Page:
A Week of Lovely Lions Pictures

It is hard to believe that we have already ripped the first month off our 2024 calendars!  As February rolled in, it was good to be back out and about on drive and enjoying what the central Timbavati had to offer.  It was another rather pleasant week of weather, with warm – but not excessively so – temperatures and dry conditions.  It has been over two weeks since the last rains, so the more exposed grasses on the sandy hill crests have begun to dry somewhat, but along the shaded banks of the drainage lines, the dense grasses remain green and nutritious, and have kept the herbivores of the region most happy. 

For yet another week, the lions dominated sightings, with the River Pride and all five Vuyela males making the areas just east of Tanda Tula their base for the week.  The youngest lioness of the pride that we had believed had recently given birth to a litter of cubs sadly spent the week mating with the Vuyela males; “sadly” because she would only be mating if the cubs were no longer alive.  As a first-time mother, perhaps some inexperience led to their demise, but there are so many factors that could have worked against her that it is impossible to say what happened.  Hopefully though, this week’s mating will be successful, and she could have cubs again towards the middle of the year.  Due to her readiness to mate, this drew the Vuyela males into the area and all five members were in the general area (although, as usual, they were not all together – we did however have a lovely sighting of three of them on the move).  Their presence meant lots of roaring, and despite having been in the bush all these years, it is a sound that just never gets old!  One downside of their constant presence was that this meant that the Mayambula Pride remained out the area, with only their tracks being seen crossing through the south-eastern corner.  The Giraffe Pride were reported on a few occasions in the west, and Steven headed down to see the majority of the pride one morning, but after that the pride seemed to be in smaller fractions for most of the week.  The Sark Breakaway pride somehow avoided detection this past week – possibly due to the fact that the River Pride were so active, and we didn’t check the south-west as much.  This morning, however, we did see 14 members of the pride make a return, but more on that next week!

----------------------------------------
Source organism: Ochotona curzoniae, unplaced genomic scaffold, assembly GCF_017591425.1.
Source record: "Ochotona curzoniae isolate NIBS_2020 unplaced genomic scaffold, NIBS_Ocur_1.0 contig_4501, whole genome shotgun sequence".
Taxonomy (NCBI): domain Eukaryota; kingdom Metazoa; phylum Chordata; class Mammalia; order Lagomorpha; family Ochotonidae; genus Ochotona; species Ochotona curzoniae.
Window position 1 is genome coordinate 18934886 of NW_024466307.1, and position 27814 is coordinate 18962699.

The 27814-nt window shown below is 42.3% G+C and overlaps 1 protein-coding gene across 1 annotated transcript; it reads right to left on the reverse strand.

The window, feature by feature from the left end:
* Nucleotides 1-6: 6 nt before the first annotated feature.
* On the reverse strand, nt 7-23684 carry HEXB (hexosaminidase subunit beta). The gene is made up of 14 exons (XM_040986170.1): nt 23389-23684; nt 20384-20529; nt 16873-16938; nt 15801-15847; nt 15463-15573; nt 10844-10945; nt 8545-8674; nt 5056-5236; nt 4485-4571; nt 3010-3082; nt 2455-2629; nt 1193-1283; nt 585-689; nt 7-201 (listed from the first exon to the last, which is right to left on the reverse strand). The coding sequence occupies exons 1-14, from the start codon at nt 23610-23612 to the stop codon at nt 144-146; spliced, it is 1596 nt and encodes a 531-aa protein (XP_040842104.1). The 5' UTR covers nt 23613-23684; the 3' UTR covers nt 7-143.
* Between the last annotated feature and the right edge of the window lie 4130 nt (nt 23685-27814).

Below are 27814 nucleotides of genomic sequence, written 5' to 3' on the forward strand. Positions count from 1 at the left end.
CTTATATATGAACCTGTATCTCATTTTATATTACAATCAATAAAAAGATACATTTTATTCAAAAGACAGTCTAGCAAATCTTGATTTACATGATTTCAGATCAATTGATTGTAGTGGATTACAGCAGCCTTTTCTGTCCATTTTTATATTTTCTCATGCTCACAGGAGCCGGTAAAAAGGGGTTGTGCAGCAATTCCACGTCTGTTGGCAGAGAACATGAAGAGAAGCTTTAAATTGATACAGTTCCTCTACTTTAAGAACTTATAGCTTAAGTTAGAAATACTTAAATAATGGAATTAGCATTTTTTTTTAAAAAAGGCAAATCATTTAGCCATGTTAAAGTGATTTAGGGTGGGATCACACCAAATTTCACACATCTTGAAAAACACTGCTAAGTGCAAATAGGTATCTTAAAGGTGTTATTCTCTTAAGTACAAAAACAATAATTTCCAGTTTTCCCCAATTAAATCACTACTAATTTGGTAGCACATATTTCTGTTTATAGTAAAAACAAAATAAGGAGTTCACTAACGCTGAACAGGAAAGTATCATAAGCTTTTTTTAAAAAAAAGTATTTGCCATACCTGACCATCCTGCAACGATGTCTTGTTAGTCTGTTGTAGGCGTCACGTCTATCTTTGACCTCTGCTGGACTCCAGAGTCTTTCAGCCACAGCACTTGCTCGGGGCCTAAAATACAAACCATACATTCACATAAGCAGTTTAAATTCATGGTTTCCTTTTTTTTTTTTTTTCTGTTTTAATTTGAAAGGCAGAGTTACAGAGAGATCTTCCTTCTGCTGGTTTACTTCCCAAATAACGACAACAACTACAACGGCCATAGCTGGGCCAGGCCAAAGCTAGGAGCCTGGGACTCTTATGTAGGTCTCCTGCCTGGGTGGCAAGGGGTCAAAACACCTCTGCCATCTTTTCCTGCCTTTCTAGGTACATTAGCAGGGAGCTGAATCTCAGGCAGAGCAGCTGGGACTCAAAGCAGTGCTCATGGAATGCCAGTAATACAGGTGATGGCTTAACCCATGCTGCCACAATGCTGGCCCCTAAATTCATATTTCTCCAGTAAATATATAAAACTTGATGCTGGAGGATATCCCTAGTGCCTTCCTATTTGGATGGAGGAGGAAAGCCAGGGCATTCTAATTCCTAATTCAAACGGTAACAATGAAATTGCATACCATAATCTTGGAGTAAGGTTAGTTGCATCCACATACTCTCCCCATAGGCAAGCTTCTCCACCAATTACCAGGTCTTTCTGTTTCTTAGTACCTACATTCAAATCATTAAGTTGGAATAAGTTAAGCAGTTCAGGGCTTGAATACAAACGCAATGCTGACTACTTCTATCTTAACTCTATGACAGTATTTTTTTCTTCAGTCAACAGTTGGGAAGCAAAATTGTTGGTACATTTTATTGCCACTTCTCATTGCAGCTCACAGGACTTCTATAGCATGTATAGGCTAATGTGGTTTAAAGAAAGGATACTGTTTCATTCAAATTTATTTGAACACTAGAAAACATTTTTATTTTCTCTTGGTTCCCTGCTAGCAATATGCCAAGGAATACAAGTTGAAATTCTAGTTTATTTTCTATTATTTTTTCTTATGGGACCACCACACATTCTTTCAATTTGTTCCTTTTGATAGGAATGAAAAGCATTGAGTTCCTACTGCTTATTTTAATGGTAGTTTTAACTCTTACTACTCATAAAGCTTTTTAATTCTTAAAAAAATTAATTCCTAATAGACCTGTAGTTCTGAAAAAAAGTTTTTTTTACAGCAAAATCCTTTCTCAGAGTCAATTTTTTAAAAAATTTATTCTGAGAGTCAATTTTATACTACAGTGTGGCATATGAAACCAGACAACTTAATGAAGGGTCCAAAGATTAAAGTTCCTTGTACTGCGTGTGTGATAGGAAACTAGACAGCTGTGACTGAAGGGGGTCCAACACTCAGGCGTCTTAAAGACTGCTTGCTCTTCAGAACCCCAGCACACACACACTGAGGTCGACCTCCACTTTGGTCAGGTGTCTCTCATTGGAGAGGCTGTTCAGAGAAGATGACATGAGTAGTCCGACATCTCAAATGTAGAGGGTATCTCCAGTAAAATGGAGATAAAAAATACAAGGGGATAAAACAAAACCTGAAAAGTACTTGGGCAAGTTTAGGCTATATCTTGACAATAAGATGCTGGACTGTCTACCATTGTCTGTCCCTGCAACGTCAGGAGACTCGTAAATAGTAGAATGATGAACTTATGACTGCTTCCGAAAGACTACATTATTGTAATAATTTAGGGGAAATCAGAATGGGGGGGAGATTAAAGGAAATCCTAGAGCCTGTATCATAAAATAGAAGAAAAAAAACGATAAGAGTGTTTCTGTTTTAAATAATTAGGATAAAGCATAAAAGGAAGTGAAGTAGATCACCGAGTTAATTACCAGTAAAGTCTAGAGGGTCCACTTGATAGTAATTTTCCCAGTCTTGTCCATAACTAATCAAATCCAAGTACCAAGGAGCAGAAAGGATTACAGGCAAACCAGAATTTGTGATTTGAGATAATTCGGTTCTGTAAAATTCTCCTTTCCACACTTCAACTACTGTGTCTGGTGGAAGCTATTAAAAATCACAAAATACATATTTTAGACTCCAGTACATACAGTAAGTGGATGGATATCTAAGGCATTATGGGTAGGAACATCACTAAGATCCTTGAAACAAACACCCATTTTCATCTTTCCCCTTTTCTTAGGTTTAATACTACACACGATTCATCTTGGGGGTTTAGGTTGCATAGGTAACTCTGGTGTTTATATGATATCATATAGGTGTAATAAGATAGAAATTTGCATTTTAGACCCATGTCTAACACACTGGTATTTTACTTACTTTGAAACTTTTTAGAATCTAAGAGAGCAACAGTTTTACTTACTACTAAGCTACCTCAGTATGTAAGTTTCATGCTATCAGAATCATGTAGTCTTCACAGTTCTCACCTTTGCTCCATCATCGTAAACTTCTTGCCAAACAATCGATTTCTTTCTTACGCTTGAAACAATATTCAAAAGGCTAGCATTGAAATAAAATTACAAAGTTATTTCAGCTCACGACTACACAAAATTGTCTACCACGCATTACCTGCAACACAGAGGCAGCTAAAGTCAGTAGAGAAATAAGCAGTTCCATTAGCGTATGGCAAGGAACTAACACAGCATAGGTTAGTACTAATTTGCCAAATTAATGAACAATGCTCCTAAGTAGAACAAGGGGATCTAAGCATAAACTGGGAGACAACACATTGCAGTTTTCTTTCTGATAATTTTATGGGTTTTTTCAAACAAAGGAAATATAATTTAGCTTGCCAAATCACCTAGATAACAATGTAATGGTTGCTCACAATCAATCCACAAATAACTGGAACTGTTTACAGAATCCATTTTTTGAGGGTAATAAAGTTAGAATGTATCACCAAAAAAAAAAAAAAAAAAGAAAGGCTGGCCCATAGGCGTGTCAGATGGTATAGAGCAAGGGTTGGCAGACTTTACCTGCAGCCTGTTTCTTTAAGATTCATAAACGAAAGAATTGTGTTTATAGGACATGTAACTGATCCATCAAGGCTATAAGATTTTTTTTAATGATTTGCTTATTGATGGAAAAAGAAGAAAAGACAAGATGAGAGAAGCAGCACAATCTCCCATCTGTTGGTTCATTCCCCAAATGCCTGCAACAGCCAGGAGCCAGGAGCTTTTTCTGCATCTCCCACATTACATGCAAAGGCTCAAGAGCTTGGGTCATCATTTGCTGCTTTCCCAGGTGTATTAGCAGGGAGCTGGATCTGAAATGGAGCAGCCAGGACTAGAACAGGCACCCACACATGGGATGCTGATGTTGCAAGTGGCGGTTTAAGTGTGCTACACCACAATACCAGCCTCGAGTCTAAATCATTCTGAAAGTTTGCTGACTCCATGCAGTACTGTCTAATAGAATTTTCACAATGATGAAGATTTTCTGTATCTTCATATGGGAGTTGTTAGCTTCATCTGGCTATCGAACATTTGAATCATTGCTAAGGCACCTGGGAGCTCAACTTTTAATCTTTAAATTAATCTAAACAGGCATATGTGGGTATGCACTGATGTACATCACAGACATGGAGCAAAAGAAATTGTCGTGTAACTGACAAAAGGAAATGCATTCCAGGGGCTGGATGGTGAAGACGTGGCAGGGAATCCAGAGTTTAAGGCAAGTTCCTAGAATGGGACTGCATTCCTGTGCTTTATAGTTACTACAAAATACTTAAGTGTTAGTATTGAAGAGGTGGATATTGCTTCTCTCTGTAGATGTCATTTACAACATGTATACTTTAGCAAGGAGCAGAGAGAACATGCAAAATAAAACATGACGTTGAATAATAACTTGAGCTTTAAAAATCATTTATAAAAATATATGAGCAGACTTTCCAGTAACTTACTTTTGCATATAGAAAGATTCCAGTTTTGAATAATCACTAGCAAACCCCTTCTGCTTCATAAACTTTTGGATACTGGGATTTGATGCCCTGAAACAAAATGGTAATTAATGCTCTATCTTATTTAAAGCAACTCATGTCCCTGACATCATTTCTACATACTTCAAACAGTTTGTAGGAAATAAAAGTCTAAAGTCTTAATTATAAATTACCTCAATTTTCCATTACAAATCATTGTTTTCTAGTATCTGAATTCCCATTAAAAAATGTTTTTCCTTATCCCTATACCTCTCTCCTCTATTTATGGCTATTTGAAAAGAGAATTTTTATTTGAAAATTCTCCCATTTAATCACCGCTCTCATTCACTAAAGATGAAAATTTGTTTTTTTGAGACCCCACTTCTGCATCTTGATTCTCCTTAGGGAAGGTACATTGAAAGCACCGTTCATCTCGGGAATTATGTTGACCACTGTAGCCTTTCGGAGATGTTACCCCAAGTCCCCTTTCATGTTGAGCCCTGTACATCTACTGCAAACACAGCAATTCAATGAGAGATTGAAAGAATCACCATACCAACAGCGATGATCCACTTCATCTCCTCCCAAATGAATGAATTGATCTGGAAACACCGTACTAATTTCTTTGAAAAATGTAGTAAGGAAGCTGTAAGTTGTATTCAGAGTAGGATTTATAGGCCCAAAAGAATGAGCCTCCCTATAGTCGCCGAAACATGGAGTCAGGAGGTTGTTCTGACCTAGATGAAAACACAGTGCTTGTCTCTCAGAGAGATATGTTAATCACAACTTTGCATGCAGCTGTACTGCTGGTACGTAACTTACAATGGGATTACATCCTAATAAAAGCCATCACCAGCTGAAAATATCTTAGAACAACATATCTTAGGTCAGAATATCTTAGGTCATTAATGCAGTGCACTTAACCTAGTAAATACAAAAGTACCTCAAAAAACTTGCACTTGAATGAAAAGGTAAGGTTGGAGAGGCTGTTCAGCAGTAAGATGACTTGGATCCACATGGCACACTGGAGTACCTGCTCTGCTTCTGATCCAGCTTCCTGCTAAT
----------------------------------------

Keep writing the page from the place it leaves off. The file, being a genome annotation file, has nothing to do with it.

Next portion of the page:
For a second week in a row, Nyeleti female leopardess was found near Nkhari.  I did get to see her this time, and it does appear as though she is no longer lactating and nursing – more sad news for the big cat cubs, as I am now certain that she too has lost her litter.  Mafufunyane female appears to be having better luck, and despite avoiding us this week, tracks for her and the cubs were seen along the Machaton riverbed this week.  I also got to catch up with the relaxed daughter of Nyeleti when she was found resting up a tree just outside Tanda Tula one afternoon.  She is definitely more relaxed now than when I last saw her, and this gives me some encouragement for the future!  N’weti female was also seen in the southern part of her territory one afternoon to help make for a decent week of viewing of these spotted beauties. 

As expected, with me being back on drive, the slenderer spotted beauties (read: cheetahs) didn’t show up, although this morning there was a brief sighting of the two dominant brothers in the south-east.  It is the first time these boys have been seen this year, and we hope that next week they make more than a brief appearance! 


One species that did make themselves well known this week were the elephants, and we had regular sightings of many herds across the Timbavati, with near daily visits to the Tanda Tula waterhole too.  As is typical of summer, the buffalo bulls could be found in the wallows on most days, and another large breeding herd of a few hundred members also spent the latter half of the week grazing around the western parts of the concession. 

The zebras and wildebeest continued to be a constant presence in the general area, although I did notice fewer giraffes this week than we normally see…perhaps I was just looking at too many lions? 

Be sure to check up again next week for some more photos and updates from the heart of the Timbavati! 



Until next time!